It was in the Goodiers’ home at 119 N. Seventh Street in Hannibal that Elsie married Ralph F. Rucker, assistant superintendent of the Atlas Portland Cement plant, on Oct. 12, 1909.
A year later, the Goodiers sold their home and moved to North Maple. The single-family house where they had lived on North Seventh was replaced in 1910 by a double house, numbered 123-125 N. Seventh. Among the first occupants of 125 N. Seventh were William M. Smith, his wife, Nettie Smith, and their young daughter, Virginia. William, an undertaker, and his son Crawford W. Smith, were long-time operators of Smith Funeral Home in Hannibal.
Dr. Robert Goodier’s father, Dr. James Goodier of Monroe City, died in 1894 at the age of 59. He practiced medicine at Florida, Mo., for 25 years, and at Monroe City for 10 years.
In 1911, Dr. and Mrs. Goodier moved from Hannibal to Stoutsville, where Dr. Goodier continued to practice medicine. He would remain in the Monroe City/Stoutsville area until 1917, when he and his wife returned to Hannibal.
• In early August 1890, Willie Heiser of Hannibal accidentally stabbed himself in the neck with a knife during a fall. His mother, Lena, answered her 11-year-old son’s screams, and calls went out for medical assistance. Dr. Goodier, along with Dr. Matson, arrived, and found the boy in critical condition. They managed to stop the bleeding from an artery, and later in the day Dr. Hearne was called in to help. He gave the opinion that the boy would recover, but that prediction proved optimistic. Young Willie, the son of Louis and Lena, died Sept. 4, 1890 and was buried at Mt. Olivet Cemetery.
• During the late summer of 1891, Thomas Harrison had a close call with death. The Quincy Daily Whig made mention of Mr. Harrison’s sleep-walking feat, which led him to crash his head through a pane of window glass at his home on Lindell Avenue. His wife helped him escape from the glass, and then summoned Dr. Goodier’s assistance. The Quincy Daily Whig reported on Aug. 25, 1891: “When the physician reached the house he found Mr. Harrison prostrate on the bed with a gash six inches in length extending almost around his neck, and having hemorrhage after hemorrhage. It was with great difficulty that the physician succeeded in stopping the flow of blood.” Harrison was employed at the Short Line shops.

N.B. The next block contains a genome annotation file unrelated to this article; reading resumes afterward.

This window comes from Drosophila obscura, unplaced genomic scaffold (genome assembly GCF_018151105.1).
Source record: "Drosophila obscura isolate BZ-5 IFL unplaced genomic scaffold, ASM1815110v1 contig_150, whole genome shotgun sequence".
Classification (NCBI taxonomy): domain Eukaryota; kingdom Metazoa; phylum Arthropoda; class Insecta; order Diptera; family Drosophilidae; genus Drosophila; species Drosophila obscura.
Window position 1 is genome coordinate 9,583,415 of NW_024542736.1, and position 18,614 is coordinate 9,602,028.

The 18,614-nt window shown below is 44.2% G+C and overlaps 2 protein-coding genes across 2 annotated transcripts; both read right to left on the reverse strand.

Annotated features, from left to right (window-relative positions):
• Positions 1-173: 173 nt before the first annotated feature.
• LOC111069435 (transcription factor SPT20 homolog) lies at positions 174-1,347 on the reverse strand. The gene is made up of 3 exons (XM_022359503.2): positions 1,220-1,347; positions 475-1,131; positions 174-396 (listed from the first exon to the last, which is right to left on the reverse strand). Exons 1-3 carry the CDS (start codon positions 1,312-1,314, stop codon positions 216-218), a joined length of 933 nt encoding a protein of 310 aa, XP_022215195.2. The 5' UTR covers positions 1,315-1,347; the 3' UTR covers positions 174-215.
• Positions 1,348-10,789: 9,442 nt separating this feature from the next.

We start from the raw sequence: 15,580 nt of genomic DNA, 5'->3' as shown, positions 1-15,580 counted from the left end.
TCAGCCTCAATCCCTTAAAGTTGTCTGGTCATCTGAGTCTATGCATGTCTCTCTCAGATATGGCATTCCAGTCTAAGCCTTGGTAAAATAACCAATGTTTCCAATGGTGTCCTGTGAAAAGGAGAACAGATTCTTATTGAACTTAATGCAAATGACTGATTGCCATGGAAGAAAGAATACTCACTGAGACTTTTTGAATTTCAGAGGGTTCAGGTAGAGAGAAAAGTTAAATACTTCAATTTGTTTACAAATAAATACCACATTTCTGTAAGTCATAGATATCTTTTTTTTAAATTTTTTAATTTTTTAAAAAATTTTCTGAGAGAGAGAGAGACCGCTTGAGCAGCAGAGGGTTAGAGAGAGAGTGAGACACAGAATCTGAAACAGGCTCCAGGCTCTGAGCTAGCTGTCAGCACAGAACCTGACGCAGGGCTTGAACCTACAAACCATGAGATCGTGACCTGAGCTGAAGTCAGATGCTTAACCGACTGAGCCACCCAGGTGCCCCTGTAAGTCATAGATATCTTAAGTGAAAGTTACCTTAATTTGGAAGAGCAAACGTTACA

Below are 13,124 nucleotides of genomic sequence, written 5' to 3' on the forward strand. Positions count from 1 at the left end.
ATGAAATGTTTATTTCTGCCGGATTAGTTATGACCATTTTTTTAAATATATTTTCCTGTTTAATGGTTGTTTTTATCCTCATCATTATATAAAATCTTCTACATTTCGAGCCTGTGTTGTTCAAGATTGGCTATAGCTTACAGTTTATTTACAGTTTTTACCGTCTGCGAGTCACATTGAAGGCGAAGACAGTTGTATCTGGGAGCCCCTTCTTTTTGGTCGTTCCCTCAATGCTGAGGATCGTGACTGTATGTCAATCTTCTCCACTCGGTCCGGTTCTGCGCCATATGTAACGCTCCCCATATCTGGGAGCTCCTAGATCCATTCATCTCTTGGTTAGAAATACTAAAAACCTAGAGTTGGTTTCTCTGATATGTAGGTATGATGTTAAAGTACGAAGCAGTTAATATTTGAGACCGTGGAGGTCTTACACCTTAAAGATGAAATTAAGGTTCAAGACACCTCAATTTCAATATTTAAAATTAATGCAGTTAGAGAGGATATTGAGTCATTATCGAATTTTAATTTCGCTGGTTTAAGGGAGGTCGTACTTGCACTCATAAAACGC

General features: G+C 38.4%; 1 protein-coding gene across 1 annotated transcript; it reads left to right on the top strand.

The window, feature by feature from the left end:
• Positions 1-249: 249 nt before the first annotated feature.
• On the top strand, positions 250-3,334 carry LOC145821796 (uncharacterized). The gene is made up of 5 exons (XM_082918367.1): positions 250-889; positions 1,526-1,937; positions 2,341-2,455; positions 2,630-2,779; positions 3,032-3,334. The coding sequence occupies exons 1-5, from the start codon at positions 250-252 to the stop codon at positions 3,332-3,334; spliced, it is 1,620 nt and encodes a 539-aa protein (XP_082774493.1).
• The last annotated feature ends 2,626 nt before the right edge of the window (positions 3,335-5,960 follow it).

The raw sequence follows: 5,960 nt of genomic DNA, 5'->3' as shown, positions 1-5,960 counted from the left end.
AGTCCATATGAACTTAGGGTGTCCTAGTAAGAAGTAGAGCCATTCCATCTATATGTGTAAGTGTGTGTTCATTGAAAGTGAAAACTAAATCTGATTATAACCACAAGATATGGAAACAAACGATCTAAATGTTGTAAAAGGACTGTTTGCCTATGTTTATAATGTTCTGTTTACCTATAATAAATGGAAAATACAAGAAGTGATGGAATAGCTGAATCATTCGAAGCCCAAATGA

• The 4-year-old daughter of Mrs. E.M. Miller was badly burned when the child got too close to the burner of a gasoline stove, and her clothing caught fire. Dr. Goodier was called to the scene of the Miller household, on Chestnut Street in Hannibal. The Quincy Daily Journal reported that the doctor “did all that was in the power of man to alleviate suffering and remove danger to life, and the little one is resting as comfortably as could be expected under the circumstances.” (Aug. 3, 1892.)
• David Prewitt went coon hunting with friends near Huntington, Mo., in late October 1915. After the hunt, during a long walk home, he sat down upon a tie along the Katy tracks for a rest. Fatigued, he fell asleep, and was subsequently hit by a freight train, according to the Monroe City Democrat of Oct. 28, 1915. His injuries consisted of a fractured skull and two scalp wounds. Dr. Goodier, who was serving as the railroad doctor, accompanied Prewitt to Moberly, where he was hospitalized.
Dr. Robert H. Goodier died in 1932, at the age of 71. He is buried beside his wife, Lula, at St. Jude Cemetery in Monroe City.
Mary Lou Montgomery retired as editor of the Hannibal (Mo.) Courier-Post in 2014. She researches and writes narrative-style stories about the people who served as building blocks for this region’s foundation. Her collective works can be found at www.maryloumontgomery.com
This clipping from the 1885 Sanborn map of Hannibal, Mo., shows the location of the medical office at 1052 Broadway, where both Dr. John Chamberlain and later Dr. Robert H. Goodier practiced medicine for a time. The office is shown just above the oval marking the date and place at Hannibal, Mo.